Of course there are other ways to make a difference. I wanna be a scientist when I grow up. Science has a rigorous process to unveil reality and I'm interested in reality. In politics you have you deal with the realities of many people. But these days politics and science are very separate (in the west) when they need to coexist for society to advance.

Also 1984 is a wicked read.
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Lew
Beard Regular
Joined: 18 May 2015, 04:11

29 Sep 2017, 01:40 #3

Hello, Nobleman


I dunno whether you're aware of him already, but perhaps learning of this great man may encourage you either to see things a little better, and if you can't, do something to make a difference.

It should be noted that all politicians are always under immense pressure; to get reelected, being tempted by big money donors and satisfying their own constituents, which often conflict with the interests of their constituents. Contrary to what many believe, they indeed do a lotta work. At any rate, BRIAN LAMB!

"At the Pentagon during the Vietnam War, Lamb also realized the public wasn’t getting the full truth about the war, and that the government was lying to the American people.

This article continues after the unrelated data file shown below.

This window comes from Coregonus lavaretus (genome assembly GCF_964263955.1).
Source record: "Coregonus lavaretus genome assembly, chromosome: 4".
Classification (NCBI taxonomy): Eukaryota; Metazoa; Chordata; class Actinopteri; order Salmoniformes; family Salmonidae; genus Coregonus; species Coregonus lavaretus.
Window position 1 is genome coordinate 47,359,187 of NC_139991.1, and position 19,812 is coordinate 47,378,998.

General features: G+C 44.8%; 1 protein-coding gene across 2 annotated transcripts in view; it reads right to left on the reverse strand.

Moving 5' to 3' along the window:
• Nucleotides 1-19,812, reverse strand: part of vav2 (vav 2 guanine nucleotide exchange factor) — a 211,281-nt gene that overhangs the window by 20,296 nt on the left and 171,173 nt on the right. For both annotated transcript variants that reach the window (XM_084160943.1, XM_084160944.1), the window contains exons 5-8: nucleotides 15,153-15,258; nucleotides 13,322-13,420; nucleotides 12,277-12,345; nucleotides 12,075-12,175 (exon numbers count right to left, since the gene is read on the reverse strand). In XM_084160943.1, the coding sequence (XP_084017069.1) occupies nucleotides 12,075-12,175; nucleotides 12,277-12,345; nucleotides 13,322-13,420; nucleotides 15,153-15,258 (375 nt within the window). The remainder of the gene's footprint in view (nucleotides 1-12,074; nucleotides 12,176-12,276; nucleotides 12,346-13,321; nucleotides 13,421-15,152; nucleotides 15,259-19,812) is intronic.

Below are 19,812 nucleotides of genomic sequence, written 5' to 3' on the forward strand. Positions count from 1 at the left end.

“The Detroit Riots”
July 1967
     During Brian Lamb’s Navy hitch, when he worked in the Office of the Assistant Secretary of Defense for Public Affairs, he was sent on one assignment in the summer of 1967 which he later recalled in a longer interview:
I was in the audiovisual office, which was responsible for staying in touch and answering queries by the networks: ABC, NBC, and CBS.
In July of 1967, one of the deputy assistant secretaries came in and said to me, “Go home and pack your bag and take this tape recorder with you and fly to Detroit and report to the chief of police’s office.” “…Even though we were in the middle of the Vietnam War and I was in the military, I had never quite seen anything like this…”
                      – Brian Lamb Every time there was a news conference with the governor of the state, George Romney, I was to record it and then feed it back over a telephone line to the White House situation room.  They would transcribe it and get it to the president.